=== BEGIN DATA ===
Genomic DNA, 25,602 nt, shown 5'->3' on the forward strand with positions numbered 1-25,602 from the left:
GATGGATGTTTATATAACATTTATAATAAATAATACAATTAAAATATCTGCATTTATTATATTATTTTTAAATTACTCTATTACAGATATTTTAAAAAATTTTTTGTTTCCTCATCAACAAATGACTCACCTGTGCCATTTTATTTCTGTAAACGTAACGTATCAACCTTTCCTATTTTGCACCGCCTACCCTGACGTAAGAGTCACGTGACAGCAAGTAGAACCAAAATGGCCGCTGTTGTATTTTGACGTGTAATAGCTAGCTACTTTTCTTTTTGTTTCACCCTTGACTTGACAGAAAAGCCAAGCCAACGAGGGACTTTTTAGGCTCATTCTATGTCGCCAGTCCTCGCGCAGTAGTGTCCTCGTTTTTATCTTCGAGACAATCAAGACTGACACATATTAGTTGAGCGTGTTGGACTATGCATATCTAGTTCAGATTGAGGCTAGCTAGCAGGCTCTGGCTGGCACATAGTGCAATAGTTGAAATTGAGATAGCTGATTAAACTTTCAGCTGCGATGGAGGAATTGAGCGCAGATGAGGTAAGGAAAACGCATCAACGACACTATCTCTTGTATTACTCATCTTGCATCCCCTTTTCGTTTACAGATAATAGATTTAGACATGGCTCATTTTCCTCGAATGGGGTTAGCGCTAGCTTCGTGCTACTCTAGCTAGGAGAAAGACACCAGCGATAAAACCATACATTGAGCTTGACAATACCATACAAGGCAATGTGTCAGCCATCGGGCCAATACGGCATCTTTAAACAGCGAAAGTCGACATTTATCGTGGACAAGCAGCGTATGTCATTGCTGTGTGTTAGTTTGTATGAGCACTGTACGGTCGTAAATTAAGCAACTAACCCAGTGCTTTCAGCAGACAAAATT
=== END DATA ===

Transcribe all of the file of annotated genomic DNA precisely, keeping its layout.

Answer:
Genomic DNA, 25,602 nt, shown 5'->3' on the forward strand with positions numbered 1-25,602 from the left:
GATGGATGTTTATATAACATTTATAATAAATAATACAATTAAAATATCTGCATTTATTATATTATTTTTAAATTACTCTATTACAGATATTTTAAAAAATTTTTTGTTTCCTCATCAACAAATGACTCACCTGTGCCATTTTATTTCTGTAAACGTAACGTATCAACCTTTCCTATTTTGCACCGCCTACCCTGACGTAAGAGTCACGTGACAGCAAGTAGAACCAAAATGGCCGCTGTTGTATTTTGACGTGTAATAGCTAGCTACTTTTCTTTTTGTTTCACCCTTGACTTGACAGAAAAGCCAAGCCAACGAGGGACTTTTTAGGCTCATTCTATGTCGCCAGTCCTCGCGCAGTAGTGTCCTCGTTTTTATCTTCGAGACAATCAAGACTGACACATATTAGTTGAGCGTGTTGGACTATGCATATCTAGTTCAGATTGAGGCTAGCTAGCAGGCTCTGGCTGGCACATAGTGCAATAGTTGAAATTGAGATAGCTGATTAAACTTTCAGCTGCGATGGAGGAATTGAGCGCAGATGAGGTAAGGAAAACGCATCAACGACACTATCTCTTGTATTACTCATCTTGCATCCCCTTTTCGTTTACAGATAATAGATTTAGACATGGCTCATTTTCCTCGAATGGGGTTAGCGCTAGCTTCGTGCTACTCTAGCTAGGAGAAAGACACCAGCGATAAAACCATACATTGAGCTTGACAATACCATACAAGGCAATGTGTCAGCCATCGGGCCAATACGGCATCTTTAAACAGCGAAAGTCGACATTTATCGTGGACAAGCAGCGTATGTCATTGCTGTGTGTTAGTTTGTATGAGCACTGTACGGTCGTAAATTAAGCAACTAACCCAGTGCTTTCAGCAGACAAAATT